Pat Enright

     notes by Rick Shubb

If you’re a bluegrass fan, then you know Pat as a founding member of the Nashville Bluegrass Band. Even if you’re not, there’s still a good chance that you’ve heard his voice. One of the voices of the Soggy Bottom Boys in the film O Brother Where Art Thou belongs to Pat Enright.

Shubb/Saga party, July 2003
Shubb/Saga party, July 2003

A native of Indiana, Pat lived in northern California during the early 70s. It was during his time in California that he was getting serious about music and refining his singing style, first with the Tonto Basin Boys and then his own Phantoms of the Opry. Several times Pat filled the lead singer/guitar spot in my group, the Hired Hands. Among hardcore bluegrassers, the regions outside the southeast have historically been criticized for a lack of true bluegrass singing. And for the most part, with good cause. These yankees might learn to pick, but none of ’em could sing. But like all generalizations, there are notable exceptions. During that time, Pat was bringing a real authentic bluegrass voice to the SF bay area.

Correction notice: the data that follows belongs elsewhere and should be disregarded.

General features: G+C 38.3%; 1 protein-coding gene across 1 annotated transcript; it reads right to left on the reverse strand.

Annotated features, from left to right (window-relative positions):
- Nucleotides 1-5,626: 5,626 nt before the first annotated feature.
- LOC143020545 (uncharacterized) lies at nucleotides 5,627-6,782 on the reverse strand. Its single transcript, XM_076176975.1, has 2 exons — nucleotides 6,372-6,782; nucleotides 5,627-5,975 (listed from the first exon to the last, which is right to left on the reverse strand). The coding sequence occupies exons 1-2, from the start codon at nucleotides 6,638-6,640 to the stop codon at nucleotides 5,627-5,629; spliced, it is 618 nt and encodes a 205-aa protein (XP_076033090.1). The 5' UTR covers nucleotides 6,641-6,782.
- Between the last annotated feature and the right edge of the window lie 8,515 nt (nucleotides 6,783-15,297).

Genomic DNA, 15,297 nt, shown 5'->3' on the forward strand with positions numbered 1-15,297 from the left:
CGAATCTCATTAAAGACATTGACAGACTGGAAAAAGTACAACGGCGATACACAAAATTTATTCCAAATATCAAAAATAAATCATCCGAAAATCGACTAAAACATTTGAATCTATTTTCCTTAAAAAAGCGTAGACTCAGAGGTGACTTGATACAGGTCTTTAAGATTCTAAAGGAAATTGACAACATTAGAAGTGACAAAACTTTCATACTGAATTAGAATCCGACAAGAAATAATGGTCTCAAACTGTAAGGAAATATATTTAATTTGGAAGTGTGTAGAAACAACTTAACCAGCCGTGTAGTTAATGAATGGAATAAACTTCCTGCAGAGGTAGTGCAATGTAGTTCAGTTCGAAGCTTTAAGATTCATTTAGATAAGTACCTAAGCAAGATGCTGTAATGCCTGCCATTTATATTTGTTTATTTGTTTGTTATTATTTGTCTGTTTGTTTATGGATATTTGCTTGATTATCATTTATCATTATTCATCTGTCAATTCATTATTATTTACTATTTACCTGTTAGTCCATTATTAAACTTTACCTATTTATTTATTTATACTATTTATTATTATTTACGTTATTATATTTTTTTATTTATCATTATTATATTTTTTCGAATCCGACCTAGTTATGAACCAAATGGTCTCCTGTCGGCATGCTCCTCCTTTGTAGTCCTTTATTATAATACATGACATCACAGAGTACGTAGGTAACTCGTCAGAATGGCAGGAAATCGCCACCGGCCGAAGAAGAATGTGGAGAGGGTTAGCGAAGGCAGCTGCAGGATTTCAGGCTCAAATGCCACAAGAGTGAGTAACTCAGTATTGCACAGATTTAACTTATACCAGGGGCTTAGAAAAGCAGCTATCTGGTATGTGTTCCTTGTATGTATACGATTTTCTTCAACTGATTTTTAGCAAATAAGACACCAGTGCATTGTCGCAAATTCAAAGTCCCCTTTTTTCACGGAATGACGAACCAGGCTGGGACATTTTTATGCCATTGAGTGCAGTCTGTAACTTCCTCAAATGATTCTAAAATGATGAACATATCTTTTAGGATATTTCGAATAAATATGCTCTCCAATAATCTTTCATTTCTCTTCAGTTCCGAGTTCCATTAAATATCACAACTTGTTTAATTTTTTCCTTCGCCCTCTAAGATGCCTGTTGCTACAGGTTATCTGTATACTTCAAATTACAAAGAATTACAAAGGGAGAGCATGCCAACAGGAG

Soon after that time, Pat moved to Nashville seeking the mainstream. He found his musical soul mate in singer and banjoist Alan O’Bryant, and the Nashville Bluegrass Band was born.

In 2003 Shubb Capos, along with Saga Musical Instruments, decided to host an event at the Nashville NAMM (music trade) show. We had rented the famous Station Inn for Friday night, and needed a strong band to headline our show. Naturally, I thought of my old friend. I called Pat on the phone; they were available, and happy to do it. I had one concern, though. I hadn’t seen Pat since the 70s, before the Shubb capo was on the market. I wasn’t positive that he used one, and if not, our show would have been slightly embarrassing.
   “Uh, Pat …you do use a Shubb capo, don’t you?”
   “Oh, yeah,” he reassured me, “I’ve been using your capos for years.”

The boys were great that night. And during the day Pat visited with me at the booth, where we had a chance to catch up on old times and new. He confirmed that it is still hard work to make a living playing bluegrass, even at the highest echelon, but acknowledged that O Brother had been a nice payday and career boost for him and many of his colleagues

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